HC Deb 05 March 1832 vol 10 cc1112-3
Sir Robert Bateson

presented a Petition from the Ministers of the Seceders in Donegal, for an increase and equalization of the Regium Donum. These individuals composing the Society over which the petitioners presided, were unexampled for good conduct. He was authorized to state there was no instance of one of the Members of their body having forfeited his life to the laws of his country: such persons certainly deserved every favour. He was of opinion that the prayer of the petition ought to be complied with, and that the Seceding Synod, and all the unendowed congregations, ought to participate in the grant. At present the bounty was distributed to the ministers in three classes; the first received 70l.; the second 50l.; and the third, 30. These sums were wholly inadequate to maintain the families of gentlemen who had received an excellent education, for such the petitioners were—and when it was considered that the country was at no expense in sending down Special Commissions, or employing an army in that part of Ireland, from which this petition proceeded, he thought the subscribers to it had every claim to the consideration of the House.

Lord Acheson

said, the petitioners were a most estimable body of men, and he understood many of them received only 45l. per annum, while some few had as little as 20l. He thought they were justly intitled to a larger allowance, and he could assure the House, such a measure as increasing their incomes, would be received with the highest satisfaction in that part of Ireland in which the petitioners resided, and where they were much respected.

Mr. Stanley

said, with respect to the inequality in the distribution of the grant, he doubted if the petitioners were those who had the best ground of complaint. He must state to the House, that he had caused inquiries to be made into the subject, and found that the ministers of the petitioning Seceders were better provided for than those of the Synod of Ulster.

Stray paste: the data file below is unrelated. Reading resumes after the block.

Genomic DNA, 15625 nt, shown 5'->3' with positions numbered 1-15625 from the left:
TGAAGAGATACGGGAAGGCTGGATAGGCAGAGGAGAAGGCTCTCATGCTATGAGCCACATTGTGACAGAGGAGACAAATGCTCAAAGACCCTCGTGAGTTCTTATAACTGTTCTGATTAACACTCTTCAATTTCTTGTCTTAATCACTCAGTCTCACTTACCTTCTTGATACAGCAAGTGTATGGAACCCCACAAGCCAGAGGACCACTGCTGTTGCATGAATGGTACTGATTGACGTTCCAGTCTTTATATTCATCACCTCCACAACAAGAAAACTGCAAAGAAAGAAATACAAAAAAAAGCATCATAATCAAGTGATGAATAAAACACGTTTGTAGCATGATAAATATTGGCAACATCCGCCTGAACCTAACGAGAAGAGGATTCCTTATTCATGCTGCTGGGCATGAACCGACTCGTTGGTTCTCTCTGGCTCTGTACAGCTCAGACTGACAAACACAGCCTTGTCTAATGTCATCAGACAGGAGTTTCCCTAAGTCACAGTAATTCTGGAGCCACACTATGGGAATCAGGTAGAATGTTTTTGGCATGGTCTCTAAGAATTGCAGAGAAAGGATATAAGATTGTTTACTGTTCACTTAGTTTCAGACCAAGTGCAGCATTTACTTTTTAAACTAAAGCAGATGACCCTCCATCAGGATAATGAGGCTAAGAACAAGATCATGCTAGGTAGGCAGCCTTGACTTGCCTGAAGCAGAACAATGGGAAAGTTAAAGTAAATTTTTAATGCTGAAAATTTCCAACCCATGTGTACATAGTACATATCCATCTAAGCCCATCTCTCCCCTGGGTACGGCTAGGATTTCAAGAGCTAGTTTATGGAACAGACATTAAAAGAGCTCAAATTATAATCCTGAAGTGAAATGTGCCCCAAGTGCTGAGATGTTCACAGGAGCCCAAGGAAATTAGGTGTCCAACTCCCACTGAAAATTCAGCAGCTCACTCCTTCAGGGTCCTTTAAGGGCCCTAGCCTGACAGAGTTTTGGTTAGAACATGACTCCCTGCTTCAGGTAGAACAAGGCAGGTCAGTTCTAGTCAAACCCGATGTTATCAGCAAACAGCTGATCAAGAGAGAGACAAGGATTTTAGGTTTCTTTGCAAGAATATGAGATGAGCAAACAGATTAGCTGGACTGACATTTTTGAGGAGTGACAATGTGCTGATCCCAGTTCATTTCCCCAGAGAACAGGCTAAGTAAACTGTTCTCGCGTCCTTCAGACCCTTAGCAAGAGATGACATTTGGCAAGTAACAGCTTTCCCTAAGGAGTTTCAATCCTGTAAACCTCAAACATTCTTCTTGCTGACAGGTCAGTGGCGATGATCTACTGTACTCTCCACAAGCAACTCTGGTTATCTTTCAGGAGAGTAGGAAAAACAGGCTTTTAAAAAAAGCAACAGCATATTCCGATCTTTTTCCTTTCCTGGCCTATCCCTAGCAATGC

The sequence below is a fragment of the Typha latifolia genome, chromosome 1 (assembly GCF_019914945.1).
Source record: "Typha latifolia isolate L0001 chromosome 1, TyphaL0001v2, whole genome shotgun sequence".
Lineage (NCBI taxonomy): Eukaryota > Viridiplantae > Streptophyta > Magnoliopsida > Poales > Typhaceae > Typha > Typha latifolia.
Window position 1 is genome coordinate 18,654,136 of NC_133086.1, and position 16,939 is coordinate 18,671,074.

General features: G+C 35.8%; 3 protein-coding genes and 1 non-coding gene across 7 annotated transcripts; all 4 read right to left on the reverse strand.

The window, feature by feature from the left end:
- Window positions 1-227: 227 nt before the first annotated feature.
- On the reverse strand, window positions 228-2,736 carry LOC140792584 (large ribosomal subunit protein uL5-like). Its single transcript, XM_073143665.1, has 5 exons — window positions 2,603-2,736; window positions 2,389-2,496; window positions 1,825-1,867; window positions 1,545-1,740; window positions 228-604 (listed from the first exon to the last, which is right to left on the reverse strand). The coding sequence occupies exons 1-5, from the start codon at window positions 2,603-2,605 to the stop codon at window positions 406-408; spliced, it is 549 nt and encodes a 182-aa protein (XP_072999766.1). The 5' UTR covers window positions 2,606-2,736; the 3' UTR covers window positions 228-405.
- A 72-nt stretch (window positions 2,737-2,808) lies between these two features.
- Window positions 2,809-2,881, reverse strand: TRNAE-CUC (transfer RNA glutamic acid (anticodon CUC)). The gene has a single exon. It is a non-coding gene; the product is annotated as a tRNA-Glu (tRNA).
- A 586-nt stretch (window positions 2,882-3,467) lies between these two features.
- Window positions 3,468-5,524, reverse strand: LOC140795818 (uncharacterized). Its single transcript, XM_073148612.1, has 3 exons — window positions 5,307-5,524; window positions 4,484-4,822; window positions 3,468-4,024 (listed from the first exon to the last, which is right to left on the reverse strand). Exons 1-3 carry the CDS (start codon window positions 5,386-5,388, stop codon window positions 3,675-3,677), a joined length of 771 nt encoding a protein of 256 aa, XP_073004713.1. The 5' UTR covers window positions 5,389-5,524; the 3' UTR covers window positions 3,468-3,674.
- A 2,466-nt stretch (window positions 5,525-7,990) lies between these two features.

Mr. Hume

regretted the grant was to be continued, as it was obvious, from the present petition, that it only led to envy and dissention. With regard to the disposal of it, he thought the best course to pursue would be, to put all the dissenting congregations upon the same footing, and make each pay its own Ministers. He saw no reason why the Presbyterian clergy were to receive the royal bounty, from which the Catholics were wholly excluded. He strongly recommended the withdrawal of the grant altogether.

Lord Castlereagh

assured the hon. member for Middlesex, that, if an attempt was made either to diminish or withdraw the grant, he would oppose it to the utmost of his power.

Colonel Conolly

said, he must also add his voice in support of the prayer of the petition. He knew the petitioners to be a most excellent and deserving body of men. The chief ground of complaint was, that the petitioners were not placed on an equal footing with the Synod of Ulster, from which they had seceded. There was no reason why any distinction should be made between the two parties.

Petition to be printed.